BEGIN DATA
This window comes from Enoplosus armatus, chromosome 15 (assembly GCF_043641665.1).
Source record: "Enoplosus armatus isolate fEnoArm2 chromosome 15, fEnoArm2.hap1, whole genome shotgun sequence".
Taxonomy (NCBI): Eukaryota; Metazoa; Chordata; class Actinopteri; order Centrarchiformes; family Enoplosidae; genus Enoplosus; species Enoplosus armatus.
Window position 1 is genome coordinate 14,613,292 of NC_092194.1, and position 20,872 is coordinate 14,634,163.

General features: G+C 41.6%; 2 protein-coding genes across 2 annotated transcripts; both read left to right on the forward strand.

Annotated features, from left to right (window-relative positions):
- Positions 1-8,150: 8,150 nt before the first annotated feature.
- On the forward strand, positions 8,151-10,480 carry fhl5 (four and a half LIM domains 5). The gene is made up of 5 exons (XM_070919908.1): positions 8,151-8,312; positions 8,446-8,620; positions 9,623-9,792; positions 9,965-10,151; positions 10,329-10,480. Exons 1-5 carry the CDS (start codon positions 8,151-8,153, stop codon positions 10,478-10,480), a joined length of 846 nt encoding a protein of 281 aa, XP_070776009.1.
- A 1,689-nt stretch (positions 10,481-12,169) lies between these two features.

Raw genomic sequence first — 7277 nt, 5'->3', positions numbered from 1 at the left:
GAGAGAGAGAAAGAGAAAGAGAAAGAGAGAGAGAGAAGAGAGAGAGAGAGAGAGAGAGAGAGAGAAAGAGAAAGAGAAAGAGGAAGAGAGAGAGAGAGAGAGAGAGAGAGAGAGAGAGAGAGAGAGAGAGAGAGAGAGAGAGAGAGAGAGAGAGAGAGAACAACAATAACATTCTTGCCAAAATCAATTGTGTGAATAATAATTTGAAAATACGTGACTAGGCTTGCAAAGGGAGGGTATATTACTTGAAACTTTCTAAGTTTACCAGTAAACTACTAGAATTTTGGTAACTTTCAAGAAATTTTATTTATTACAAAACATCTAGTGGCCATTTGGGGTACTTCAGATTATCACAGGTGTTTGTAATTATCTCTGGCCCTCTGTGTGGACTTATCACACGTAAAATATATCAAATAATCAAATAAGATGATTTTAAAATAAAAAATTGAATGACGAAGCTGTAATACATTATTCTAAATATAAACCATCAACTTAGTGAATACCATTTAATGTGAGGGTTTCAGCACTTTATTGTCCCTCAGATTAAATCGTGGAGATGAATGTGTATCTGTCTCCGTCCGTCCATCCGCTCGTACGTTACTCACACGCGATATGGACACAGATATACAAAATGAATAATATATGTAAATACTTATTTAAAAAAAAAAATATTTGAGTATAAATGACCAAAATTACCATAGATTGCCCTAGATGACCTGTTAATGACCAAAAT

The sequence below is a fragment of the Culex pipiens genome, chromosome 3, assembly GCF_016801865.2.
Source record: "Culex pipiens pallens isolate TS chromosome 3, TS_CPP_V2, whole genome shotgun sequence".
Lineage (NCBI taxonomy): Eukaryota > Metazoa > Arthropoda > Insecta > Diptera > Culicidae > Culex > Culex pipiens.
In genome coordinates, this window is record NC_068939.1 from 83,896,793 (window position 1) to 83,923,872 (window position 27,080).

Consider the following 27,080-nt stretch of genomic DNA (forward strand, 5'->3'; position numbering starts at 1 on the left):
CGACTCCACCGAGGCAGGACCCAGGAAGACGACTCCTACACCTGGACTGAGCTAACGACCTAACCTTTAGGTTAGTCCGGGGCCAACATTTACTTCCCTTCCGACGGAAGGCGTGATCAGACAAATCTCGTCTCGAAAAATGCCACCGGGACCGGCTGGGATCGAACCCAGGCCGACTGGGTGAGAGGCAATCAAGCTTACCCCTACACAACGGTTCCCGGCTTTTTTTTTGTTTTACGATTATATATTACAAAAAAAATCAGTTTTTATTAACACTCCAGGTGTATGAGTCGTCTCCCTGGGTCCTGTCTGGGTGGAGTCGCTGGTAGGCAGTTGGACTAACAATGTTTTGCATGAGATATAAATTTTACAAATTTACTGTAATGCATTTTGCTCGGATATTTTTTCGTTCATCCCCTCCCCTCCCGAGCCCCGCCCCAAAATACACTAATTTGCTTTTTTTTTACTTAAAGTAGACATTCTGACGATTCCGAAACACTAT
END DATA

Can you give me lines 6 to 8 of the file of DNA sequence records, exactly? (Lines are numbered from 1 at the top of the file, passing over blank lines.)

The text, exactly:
Annotated features, from left to right (window-relative positions):
- Positions 1-8,150: 8,150 nt before the first annotated feature.
- On the forward strand, positions 8,151-10,480 carry fhl5 (four and a half LIM domains 5). The gene is made up of 5 exons (XM_070919908.1): positions 8,151-8,312; positions 8,446-8,620; positions 9,623-9,792; positions 9,965-10,151; positions 10,329-10,480. Exons 1-5 carry the CDS (start codon positions 8,151-8,153, stop codon positions 10,478-10,480), a joined length of 846 nt encoding a protein of 281 aa, XP_070776009.1.